By  Paul Kleyman,

Improving retirement security was among the many proposals in President Barack Obama’s State of the Union message on Tuesday. But advocates for older Americans say Obama should ask Congress to strengthen the nation’s principal middle-class retirement support – Social Security –especially for women, minorities and low-income workers.

“He could lift or ideally call for the elimination of the Social Security cap on how much income can be taxed,” said Eric Kingson, co-author of the new book, Social Security Works: Why Social Security Isn’t Going Broke and How Expanding It Will Help Us All.

Kingson, a Syracuse University sociologist and leading analyst of Social Security policy, explained that the amount of anyone’s wages subject to the payroll tax this year is limited to the first $118,500. Anything made over and above that amount is not taxed.

Because more of the nation’s earnings have shifted to the richest Americans and wages have stagnated for workers at the bottom, fewer earnings have been taxed to support Social Security.

“That is the major reason we have a projected shortfall in the Social Security trust fund and dramatic increases in inequality over the past 30 years,” Kingson stated.

Millionaires Stop Paying By Valentine’s Day

A new report from the Center for Economic and Policy Research (CEPR) shows how today’s limit on earnings subject to the Social Security tax actually widens the U.S. wealth gap. While wealth above $118,500 goes untaxed, Social Security goes deeper in debt, leaving those on the lower rungs of the wage scale – women and minorities disproportionately – to take bear the burden of any future cuts in the program.

The CEPR report shows that increasing the amount of taxable earnings above $118,500 – or even “scrapping the cap” entirely, as Kingson and others urge – would not only close or eliminate Social Security’s long-term funding shortage, but would end an effective tax discount that more affluent Americans now receive.

For instance, the CEPR report explains, people who make twice today’s $118,500 limit –or $237,000 per year – “pay the Social Security tax on only half of their earnings, so they no longer pay it after July 1st.” And those who rake in over $1.2 million dollars annually finish their Social Security tax obligation by Feb. 6 – more than a week before Valentine’s Day. In effect, they pay a far smaller Social Security tax rate than those who pay through New Year’s Eve.

“In other words, workers who earn $118,500 or less per year pay a higher Social Security payroll tax rate than those who make more,” say the authors of CEPR’s report, Nicole Woo, Cherrie Bucknor and John Schmitt. They produced the study based on U.S. Census Bureau’s latest (2013) data from the American Community Survey.

CEPR’s economists note that the Social Security Administration’s Chief Actuary analyzed Democratic legislation proposed last year to phase out the income ceiling over five to 10 years. He found that the plan would reduce Social Security’s long-term shortfall by 70-80 percent.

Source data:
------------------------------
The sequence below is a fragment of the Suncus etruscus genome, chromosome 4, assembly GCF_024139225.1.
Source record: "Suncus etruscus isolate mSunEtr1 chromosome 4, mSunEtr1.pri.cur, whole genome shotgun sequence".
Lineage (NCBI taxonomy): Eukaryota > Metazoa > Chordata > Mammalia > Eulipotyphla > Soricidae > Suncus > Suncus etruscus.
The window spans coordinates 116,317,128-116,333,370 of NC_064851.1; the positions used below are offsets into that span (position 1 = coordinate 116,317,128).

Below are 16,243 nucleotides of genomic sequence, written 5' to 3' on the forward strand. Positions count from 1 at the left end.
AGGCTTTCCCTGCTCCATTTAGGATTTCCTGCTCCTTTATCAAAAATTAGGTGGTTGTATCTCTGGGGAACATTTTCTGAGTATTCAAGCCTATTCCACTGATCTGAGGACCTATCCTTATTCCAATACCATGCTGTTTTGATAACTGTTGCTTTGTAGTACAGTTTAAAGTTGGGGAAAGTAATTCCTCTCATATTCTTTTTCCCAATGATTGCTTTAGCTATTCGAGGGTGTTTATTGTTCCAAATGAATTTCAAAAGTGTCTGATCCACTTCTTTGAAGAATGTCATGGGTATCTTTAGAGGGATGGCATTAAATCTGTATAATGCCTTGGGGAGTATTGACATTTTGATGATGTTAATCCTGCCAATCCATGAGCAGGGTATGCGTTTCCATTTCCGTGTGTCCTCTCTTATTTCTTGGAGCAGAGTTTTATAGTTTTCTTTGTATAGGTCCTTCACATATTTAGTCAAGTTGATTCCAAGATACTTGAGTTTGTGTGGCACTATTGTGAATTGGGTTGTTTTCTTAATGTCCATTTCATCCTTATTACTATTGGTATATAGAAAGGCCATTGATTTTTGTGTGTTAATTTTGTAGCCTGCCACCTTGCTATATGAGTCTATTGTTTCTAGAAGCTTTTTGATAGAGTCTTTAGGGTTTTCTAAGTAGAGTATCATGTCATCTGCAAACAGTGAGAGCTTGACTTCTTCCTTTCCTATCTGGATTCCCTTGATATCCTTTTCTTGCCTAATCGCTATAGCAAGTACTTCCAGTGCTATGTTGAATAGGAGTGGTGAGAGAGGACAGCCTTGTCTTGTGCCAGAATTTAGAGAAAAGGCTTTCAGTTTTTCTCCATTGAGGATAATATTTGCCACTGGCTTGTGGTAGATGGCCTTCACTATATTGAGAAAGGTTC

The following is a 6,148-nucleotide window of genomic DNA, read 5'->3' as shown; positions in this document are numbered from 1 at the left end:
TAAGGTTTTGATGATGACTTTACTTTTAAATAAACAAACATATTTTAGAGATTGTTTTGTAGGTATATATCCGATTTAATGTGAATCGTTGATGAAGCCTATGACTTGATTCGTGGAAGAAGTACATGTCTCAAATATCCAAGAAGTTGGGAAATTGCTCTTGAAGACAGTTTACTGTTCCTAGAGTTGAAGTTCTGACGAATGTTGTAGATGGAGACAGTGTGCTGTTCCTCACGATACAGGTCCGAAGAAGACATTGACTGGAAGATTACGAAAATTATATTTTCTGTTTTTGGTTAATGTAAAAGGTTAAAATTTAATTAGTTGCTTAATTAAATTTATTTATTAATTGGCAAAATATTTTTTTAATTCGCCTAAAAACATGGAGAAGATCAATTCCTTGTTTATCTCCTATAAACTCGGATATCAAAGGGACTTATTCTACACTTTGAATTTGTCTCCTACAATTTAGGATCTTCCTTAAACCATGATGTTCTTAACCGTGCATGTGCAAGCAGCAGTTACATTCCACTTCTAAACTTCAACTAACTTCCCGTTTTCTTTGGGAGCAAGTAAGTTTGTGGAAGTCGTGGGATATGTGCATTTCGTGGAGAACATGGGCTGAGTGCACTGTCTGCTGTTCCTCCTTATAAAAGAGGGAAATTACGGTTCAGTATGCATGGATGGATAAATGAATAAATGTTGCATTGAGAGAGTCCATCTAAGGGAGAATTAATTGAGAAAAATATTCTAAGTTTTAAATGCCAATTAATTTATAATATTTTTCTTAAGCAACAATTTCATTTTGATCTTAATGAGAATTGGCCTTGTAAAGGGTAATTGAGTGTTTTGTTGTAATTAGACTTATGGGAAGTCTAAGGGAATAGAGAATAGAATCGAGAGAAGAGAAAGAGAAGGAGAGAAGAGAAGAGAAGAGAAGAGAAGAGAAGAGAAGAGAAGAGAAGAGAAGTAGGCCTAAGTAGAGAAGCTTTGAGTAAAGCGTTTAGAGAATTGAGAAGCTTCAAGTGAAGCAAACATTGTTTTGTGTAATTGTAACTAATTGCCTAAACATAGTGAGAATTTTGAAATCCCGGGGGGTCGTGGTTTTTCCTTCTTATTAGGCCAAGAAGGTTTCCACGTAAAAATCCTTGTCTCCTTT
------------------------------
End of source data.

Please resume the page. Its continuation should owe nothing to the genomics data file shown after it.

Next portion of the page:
Others in Congress have proposed lifting the cap – not ending it. For instance, recent legislation to increase the amount subject to the Social Security payroll tax to $250,000 is similar to a proposal by former U.S. Senator Barack Obama, during his 2008 presidential campaign. This plan would eliminate about 80 percent of the long-range shortfall, say CEPR’s economists.

Few Latinos, Blacks Earn Enough to Pay More

According to their analysis, just over 9 million U.S. workers (6.1 percent) earn more than the $118,500 taxable limit. (That’s not counting unearned income, such as from stocks.)

Among them are a higher percentage of whites (7.4 percent, or 7.2 million people), and 10 percent of Asian workers (1 million). That compares with only 2.4 percent of Latino taxpayers (381,000), and 2.3 percent of African Americans (383,000).

The racial divide widens, says the study, farther up the wealth ladder. If the Social Security payroll tax tapped up to $400,000, merely 0.2 percent of black and Latino taxpayers would have to pay more, compared with 2 percent of white and Asian earners.

Men pocket the lion’s share of savings in the current system, according to the study. In 2012, 6.9 million U.S. male workers (8.8 percent) made $118,500 or better, versus 2.1 million (3.1 percent) of women.

CEPR’s economists explain that the Social Security trust fund is now large and growing, but it will peak soon at about $2.9 trillion, before being drawn down by the retirement of the huge baby boom generation. Without change, says the report, after 2033 there would only be enough in the program to pay retirees about 75 percent of promised benefits.

The report stresses that fully funding Social Security’s future obligations would cost only an additional 1 percent of U.S. Gross Domestic Product (GDP) spread over the next 75 years. At its peak – in 2035, when the youngest boomers surpass age 70 – the program’s spending will amount to just over 6 percent of GDP.

Kingson, also cofounder of the advocacy group Social Security Works, noted that while President Obama proposed to help Americans save more to supplement Social Security for a more secure retirement, he also should address the need for greater equity in the program itself.

“He could talk about Social Security as an instrument of justice and decency that is fully affordable as our economy continues to grow,” Kingson said.